Rising tides: Seaweed farming in Indonesia

Seaweed’s surge in popularity across the world spells good news for a farming community on an island off Bali. Photographer Putu Sayoga captures their story

Putu Sayoga
October 9, 2012

Seaweed’s surge in popularity across the world spells good news for a farming community on an island off Bali. Photographer Putu Sayoga captures their story

Text and photography by Putu Sayoga
As fish stocks plummet in Indonesia’s waters, and erratic weather patterns make for difficult onland farming, inhabitants of Nusa Penida are increasingly cultivating an algae that feeds a multi-billion dollar industry and is found in everyday items such as toothpaste and ice-cream: seaweed.
A key ingredient in medicines, cosmetics and foods such as cheese, among many other products, seaweed has become the financial backbone of this island community just off southeastern Bali, where buoyed plots bob along a 30-kilometre stretch of the island’s shallow waters.
Dubbed a ‘virtuous vegetable’ by environmental experts, seaweed is lauded for being a ‘climate smart’ choice for farmers across the world. As a crop, it is relatively easy to grow: it does not require weeding, fertilisers, forest clearing or heavy use of fuel-burning machinery; it absorbs carbon dioxide from the atmosphere more rapidly than most plants; it has a high oil content and can be converted to biodiesel; and it is not as labour intensive as some land crops.
Popular in Asia, where the vast majority of the world’s seaweed is grown, seaweed farming has proven, in parts, to be a more lucrative and reliable source of income than fishing. However, on Nusa Penida, brokers dominate the market, keeping prices low. Despite global demand far outweighing natural supplies, one kilogram of seaweed on the Indonesian island still only fetches $1 for the farmers – whose work schedule is dictated by the ebb and flow of the tide. Depending on the sea levels, farmers can find themselves wading into the waters during the early hours of the morning, the blazing heat of midday and the afternoon, or the cold of the night.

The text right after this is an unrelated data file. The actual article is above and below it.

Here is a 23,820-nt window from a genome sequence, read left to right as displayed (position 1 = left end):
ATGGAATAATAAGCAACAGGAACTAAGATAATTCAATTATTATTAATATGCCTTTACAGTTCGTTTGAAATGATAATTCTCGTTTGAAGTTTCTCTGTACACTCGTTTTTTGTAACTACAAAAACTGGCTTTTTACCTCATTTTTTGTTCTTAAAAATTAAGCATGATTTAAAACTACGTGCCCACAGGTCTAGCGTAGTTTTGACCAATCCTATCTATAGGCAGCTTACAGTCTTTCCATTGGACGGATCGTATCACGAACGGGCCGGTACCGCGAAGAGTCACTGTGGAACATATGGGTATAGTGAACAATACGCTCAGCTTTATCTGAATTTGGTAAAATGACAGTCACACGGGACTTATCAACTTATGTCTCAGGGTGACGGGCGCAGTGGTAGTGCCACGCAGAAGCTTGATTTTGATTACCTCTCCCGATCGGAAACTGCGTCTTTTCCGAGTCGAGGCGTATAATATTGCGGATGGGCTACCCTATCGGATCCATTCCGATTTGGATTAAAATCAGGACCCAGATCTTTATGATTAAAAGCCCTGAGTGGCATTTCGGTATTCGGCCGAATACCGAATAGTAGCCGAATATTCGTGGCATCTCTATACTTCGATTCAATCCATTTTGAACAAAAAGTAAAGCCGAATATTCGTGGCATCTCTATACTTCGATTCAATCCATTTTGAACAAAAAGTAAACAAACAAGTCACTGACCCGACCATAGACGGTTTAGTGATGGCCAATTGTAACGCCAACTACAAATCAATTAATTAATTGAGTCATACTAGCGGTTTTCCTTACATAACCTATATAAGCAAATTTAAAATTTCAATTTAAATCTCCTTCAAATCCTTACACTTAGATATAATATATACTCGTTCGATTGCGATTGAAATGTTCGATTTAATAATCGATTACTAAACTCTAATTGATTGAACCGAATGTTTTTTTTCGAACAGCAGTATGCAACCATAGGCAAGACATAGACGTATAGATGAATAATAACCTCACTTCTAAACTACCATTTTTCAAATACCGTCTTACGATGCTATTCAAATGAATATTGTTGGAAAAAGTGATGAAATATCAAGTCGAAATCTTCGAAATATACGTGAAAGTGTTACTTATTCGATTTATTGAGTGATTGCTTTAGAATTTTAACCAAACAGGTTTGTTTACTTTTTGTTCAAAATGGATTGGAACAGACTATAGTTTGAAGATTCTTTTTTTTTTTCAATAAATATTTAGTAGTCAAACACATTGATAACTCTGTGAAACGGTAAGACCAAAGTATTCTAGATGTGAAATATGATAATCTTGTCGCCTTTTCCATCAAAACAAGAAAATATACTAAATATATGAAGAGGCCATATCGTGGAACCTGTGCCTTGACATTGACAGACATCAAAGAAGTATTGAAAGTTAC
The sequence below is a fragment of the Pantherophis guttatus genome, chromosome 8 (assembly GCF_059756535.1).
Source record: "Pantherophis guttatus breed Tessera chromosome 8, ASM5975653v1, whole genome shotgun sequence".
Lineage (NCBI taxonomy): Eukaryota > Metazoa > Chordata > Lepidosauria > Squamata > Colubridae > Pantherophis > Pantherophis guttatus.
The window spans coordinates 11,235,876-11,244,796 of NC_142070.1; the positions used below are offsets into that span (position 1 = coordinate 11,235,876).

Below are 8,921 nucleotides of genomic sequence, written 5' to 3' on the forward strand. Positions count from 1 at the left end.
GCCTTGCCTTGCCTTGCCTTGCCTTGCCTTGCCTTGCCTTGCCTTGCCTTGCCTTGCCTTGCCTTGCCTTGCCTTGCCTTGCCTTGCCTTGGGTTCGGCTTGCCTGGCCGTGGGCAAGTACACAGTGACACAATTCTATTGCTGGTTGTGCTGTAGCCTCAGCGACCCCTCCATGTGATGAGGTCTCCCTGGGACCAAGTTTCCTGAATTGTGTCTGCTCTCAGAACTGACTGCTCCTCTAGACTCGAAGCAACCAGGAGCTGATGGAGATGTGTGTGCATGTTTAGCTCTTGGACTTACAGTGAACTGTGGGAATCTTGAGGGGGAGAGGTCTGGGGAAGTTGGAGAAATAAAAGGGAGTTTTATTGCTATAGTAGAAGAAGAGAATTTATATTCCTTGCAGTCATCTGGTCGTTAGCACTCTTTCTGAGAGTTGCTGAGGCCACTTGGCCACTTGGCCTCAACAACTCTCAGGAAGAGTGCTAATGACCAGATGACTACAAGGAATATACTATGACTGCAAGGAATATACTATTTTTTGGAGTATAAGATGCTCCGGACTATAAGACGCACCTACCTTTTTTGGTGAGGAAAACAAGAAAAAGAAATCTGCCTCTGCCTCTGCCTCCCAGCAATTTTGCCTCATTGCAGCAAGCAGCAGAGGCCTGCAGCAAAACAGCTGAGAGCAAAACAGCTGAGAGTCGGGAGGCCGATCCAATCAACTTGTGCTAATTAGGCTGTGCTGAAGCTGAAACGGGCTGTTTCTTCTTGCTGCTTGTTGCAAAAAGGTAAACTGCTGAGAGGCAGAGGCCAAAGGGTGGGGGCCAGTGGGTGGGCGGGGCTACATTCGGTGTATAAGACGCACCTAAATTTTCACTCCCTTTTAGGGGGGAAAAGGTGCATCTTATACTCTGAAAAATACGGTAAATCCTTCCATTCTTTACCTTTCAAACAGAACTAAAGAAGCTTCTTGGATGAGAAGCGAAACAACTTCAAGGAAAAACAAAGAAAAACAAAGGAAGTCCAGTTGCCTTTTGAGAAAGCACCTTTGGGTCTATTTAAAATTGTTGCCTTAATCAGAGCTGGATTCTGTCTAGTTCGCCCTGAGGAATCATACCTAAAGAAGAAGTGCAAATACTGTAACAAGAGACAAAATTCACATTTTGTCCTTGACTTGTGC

If the weather is good, seaweed can be harvested after 45 days, then dried for four days on tarps in the sun before being bought by brokers, who ship the supply to Surabaya to be further processed before being exported as part of the $6-billion global seaweed industry.
With an abundance of tropical waters and one of the longest shorelines in the world, Indonesia may soon find seaweed to be its most lucrative marine resource, spurring islanders out of poverty. With an alternative source of income for overfished coastal communities, where farmland is degraded and increasingly scarce, the islanders of Nusa Penida are showing that perhaps it is time to take farming to the sea.

Putu Sayoga, 26, is a freelance photographer based in Bali, Indonesia. His work, which focuses on travel, culture and society, has been published in various magazines in Southeast Asia. He is currently working on a long-term project about an elderly farmer in his village in Bali. For more information please visit:

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